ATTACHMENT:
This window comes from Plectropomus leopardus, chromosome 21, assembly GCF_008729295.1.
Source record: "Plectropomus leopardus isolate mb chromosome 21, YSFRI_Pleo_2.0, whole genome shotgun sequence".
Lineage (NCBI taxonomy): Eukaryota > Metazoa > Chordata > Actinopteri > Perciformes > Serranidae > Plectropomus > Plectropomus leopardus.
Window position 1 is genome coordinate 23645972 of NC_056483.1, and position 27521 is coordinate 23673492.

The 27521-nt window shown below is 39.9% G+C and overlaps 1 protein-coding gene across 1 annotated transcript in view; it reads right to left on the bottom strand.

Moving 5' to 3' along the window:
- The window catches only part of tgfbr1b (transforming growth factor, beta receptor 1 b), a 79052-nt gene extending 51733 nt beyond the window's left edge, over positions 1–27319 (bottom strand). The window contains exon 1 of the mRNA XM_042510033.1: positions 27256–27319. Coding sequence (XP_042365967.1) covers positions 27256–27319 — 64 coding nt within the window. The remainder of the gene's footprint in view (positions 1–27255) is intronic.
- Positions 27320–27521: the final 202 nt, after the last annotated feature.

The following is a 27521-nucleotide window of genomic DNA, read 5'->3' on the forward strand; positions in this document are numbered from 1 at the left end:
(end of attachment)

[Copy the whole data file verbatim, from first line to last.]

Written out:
This window comes from Plectropomus leopardus, chromosome 21, assembly GCF_008729295.1.
Source record: "Plectropomus leopardus isolate mb chromosome 21, YSFRI_Pleo_2.0, whole genome shotgun sequence".
Lineage (NCBI taxonomy): Eukaryota > Metazoa > Chordata > Actinopteri > Perciformes > Serranidae > Plectropomus > Plectropomus leopardus.
Window position 1 is genome coordinate 23645972 of NC_056483.1, and position 27521 is coordinate 23673492.

The 27521-nt window shown below is 39.9% G+C and overlaps 1 protein-coding gene across 1 annotated transcript in view; it reads right to left on the bottom strand.

Moving 5' to 3' along the window:
- The window catches only part of tgfbr1b (transforming growth factor, beta receptor 1 b), a 79052-nt gene extending 51733 nt beyond the window's left edge, over positions 1–27319 (bottom strand). The window contains exon 1 of the mRNA XM_042510033.1: positions 27256–27319. Coding sequence (XP_042365967.1) covers positions 27256–27319 — 64 coding nt within the window. The remainder of the gene's footprint in view (positions 1–27255) is intronic.
- Positions 27320–27521: the final 202 nt, after the last annotated feature.

The following is a 27521-nucleotide window of genomic DNA, read 5'->3' on the forward strand; positions in this document are numbered from 1 at the left end: